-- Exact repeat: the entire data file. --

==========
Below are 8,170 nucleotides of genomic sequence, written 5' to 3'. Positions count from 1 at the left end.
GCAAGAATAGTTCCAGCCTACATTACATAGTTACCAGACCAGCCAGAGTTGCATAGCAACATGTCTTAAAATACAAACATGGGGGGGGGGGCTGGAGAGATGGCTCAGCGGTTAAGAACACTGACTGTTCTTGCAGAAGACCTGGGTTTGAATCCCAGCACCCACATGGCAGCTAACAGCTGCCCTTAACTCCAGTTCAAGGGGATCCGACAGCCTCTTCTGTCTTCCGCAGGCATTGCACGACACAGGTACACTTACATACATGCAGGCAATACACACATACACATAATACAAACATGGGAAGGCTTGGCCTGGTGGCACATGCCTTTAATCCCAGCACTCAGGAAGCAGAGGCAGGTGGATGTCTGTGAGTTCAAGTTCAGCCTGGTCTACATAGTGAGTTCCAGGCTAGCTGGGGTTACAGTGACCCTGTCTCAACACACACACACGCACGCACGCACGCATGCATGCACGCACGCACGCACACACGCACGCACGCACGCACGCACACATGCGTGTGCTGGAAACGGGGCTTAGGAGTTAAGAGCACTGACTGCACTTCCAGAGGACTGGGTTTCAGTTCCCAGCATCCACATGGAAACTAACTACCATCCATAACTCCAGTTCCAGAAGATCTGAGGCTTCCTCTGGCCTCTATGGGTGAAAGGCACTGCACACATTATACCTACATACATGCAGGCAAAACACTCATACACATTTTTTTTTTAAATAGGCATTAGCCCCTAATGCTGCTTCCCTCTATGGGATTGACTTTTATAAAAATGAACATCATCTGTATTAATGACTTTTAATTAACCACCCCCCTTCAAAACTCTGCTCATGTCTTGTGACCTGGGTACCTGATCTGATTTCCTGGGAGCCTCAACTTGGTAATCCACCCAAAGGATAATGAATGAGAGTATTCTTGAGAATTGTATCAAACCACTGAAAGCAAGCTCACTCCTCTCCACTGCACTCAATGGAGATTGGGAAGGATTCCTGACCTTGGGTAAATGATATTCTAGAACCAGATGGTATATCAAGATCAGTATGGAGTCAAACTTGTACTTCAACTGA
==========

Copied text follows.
Below are 8,170 nucleotides of genomic sequence, written 5' to 3'. Positions count from 1 at the left end.
GCAAGAATAGTTCCAGCCTACATTACATAGTTACCAGACCAGCCAGAGTTGCATAGCAACATGTCTTAAAATACAAACATGGGGGGGGGGGCTGGAGAGATGGCTCAGCGGTTAAGAACACTGACTGTTCTTGCAGAAGACCTGGGTTTGAATCCCAGCACCCACATGGCAGCTAACAGCTGCCCTTAACTCCAGTTCAAGGGGATCCGACAGCCTCTTCTGTCTTCCGCAGGCATTGCACGACACAGGTACACTTACATACATGCAGGCAATACACACATACACATAATACAAACATGGGAAGGCTTGGCCTGGTGGCACATGCCTTTAATCCCAGCACTCAGGAAGCAGAGGCAGGTGGATGTCTGTGAGTTCAAGTTCAGCCTGGTCTACATAGTGAGTTCCAGGCTAGCTGGGGTTACAGTGACCCTGTCTCAACACACACACACGCACGCACGCACGCATGCATGCACGCACGCACGCACACACGCACGCACGCACGCACGCACACATGCGTGTGCTGGAAACGGGGCTTAGGAGTTAAGAGCACTGACTGCACTTCCAGAGGACTGGGTTTCAGTTCCCAGCATCCACATGGAAACTAACTACCATCCATAACTCCAGTTCCAGAAGATCTGAGGCTTCCTCTGGCCTCTATGGGTGAAAGGCACTGCACACATTATACCTACATACATGCAGGCAAAACACTCATACACATTTTTTTTTTAAATAGGCATTAGCCCCTAATGCTGCTTCCCTCTATGGGATTGACTTTTATAAAAATGAACATCATCTGTATTAATGACTTTTAATTAACCACCCCCCTTCAAAACTCTGCTCATGTCTTGTGACCTGGGTACCTGATCTGATTTCCTGGGAGCCTCAACTTGGTAATCCACCCAAAGGATAATGAATGAGAGTATTCTTGAGAATTGTATCAAACCACTGAAAGCAAGCTCACTCCTCTCCACTGCACTCAATGGAGATTGGGAAGGATTCCTGACCTTGGGTAAATGATATTCTAGAACCAGATGGTATATCAAGATCAGTATGGAGTCAAACTTGTACTTCAACTGA